Fat girls don't do that!
So, let's get the confessionals out of the way.
Normally, I could give a shit if I'm fat or skinny--I function much along the same lines as Rosie O'Donnell when she said she simply doesn't pay attention to her body enough to know if she is fat or skinny or a spaghetti noodle. I'm the same way.
But being a lover of sports, being a lover of 'movement'--I find myself forced to confront the fact that I am fat almost every single time I step outside my door in my tennis shoes and jogging pants.
See, fat girls aren't supposed to exercise. Or be mobile. Or demonstrate their physicality in anyway other than the prescribed fat girl ways of eating, sitting and watching t.v., hiding behind towels, etc. Most of us as women know at least part of the reason why that is. If your body isn't 'available' for male consumption, nobody wants to see it. And what better way can a woman possibly say she is 'available' than being skinny and working out in an effort to maintain that availability? So if a woman is fat AND working out--it's almost like a joke. Who does she think she is? How dare she assume that any man would want to see her fat ass heaving around a baseball diamond?
Feminists have discussed "fatness" within the context of sports/exercise/movement many times. Unfortunately, especially in blogland, this discussion is rarely fruitful. While some productive ideas are discussed (like the anti-gay/queerphobia that often presents itself in the form of fat hating), more often than not, what happens is that the discussion folds into a 'body-censoring' group project. In other words, fat women shoot hostile looks at skinny women who 'love the attention' their skinny bodies bring them, and skinny women throw the snark at fat women who 'blame us because men don't find them attractive.' And suddenly nobody is allowed to love moving their body because the results of moving ones body are so different for so many of us.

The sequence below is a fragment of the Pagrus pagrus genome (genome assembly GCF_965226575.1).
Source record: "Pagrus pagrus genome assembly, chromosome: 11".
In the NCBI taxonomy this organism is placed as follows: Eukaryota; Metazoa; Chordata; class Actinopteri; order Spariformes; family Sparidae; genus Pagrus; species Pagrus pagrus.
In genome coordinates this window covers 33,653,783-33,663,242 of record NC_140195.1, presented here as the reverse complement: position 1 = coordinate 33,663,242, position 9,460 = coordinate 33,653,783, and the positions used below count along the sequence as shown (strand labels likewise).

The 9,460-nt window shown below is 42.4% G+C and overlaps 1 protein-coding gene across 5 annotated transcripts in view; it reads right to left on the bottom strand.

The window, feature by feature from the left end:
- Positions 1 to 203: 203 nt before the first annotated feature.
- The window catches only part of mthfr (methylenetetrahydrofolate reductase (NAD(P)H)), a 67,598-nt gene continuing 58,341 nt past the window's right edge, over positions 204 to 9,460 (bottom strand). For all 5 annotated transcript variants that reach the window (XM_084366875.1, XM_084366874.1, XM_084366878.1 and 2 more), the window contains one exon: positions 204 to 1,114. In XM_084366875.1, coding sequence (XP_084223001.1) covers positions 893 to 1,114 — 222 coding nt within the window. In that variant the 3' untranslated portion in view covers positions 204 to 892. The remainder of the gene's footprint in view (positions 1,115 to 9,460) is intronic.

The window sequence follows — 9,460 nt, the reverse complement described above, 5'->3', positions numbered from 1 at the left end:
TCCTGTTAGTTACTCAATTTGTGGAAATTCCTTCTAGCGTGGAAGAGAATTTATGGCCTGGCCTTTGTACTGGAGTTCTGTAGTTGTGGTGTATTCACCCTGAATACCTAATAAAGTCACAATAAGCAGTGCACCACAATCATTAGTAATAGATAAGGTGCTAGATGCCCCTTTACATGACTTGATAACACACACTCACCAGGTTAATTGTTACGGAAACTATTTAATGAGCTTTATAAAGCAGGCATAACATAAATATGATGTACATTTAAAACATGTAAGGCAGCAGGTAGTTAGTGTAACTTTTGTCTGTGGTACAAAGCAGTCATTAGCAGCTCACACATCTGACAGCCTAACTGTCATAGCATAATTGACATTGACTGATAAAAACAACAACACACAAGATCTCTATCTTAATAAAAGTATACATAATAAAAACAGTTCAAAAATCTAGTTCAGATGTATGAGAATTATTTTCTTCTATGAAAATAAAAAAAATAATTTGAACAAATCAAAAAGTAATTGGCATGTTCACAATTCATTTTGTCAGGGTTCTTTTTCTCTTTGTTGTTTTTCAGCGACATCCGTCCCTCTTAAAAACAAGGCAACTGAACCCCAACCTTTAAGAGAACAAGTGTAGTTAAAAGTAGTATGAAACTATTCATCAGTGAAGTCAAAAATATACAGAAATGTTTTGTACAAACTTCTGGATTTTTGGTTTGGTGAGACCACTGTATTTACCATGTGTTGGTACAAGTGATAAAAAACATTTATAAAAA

I think those are often brutally painful discussions because each person is more interested in proving her point than critically examining how exercise, movement, mobility, sports, etc is so strictly monitored by various cultures. Which leads to a lot of hurtful and triggering name calling and dismissals, and even worse, censors out the voice of many women who experience 'fat' and 'skinny' on levels that aren't what the mainstream expect them to or in multiple ways at different times. For example, as a Latin@, I am not considered 'fat'--but curvy (or big boned, ya feeling me, Latinas?). And playing softball with a group of other Latinas? I rarely experience insecurity at all. It's more about laughing, drinking a beer or two, and occasionally running like hell towards the next base. However, as a non-20ish woman simply walking around a university sports complex--I've been laughed at and have had fat friends accosted by groups of young hot shot university boys for being 'fat bitches.'
I, like so many other women, experience 'fat' in multiple ways that change according to who I am and how other people interpret me. Which makes me wonder: is it possible to reframe discussions around exercise, movement, sports etc to recognize the way 'fat' and 'skinny' are fluctuating and impermanent concepts? Is it possible to reframe how fat/not fat is talked about in feminist circles?
Why can't a fat woman do a 'skinny' sport like gymnastics or ballet without it being turned into a massive joke or a disgusting turn off (http://abcnews.go.com/WNT/International/Story?id=2999487&page=1)? Why can't a slender woman (who may be bi, lesbian, simply not interested, etc) move her body without maleness and male desire becoming how the rest of the world (including other women) interprets her movement?
Are the two situations connected? If so, how? And what can we, as women who are interested in creating space for women to move without shame, fear, or paranoia, *DO* to hear each group of women (and all the women not represented in the fat/not fat dichotomy) and support them?
Comments4 comments have been made. Post a comment.
Have an idea for the blog? Click here to contact us!
taj-akoben (not verified)
jo (not verified)
Anonymous (not verified)
Will (not verified)
another 315 feminist (not verified)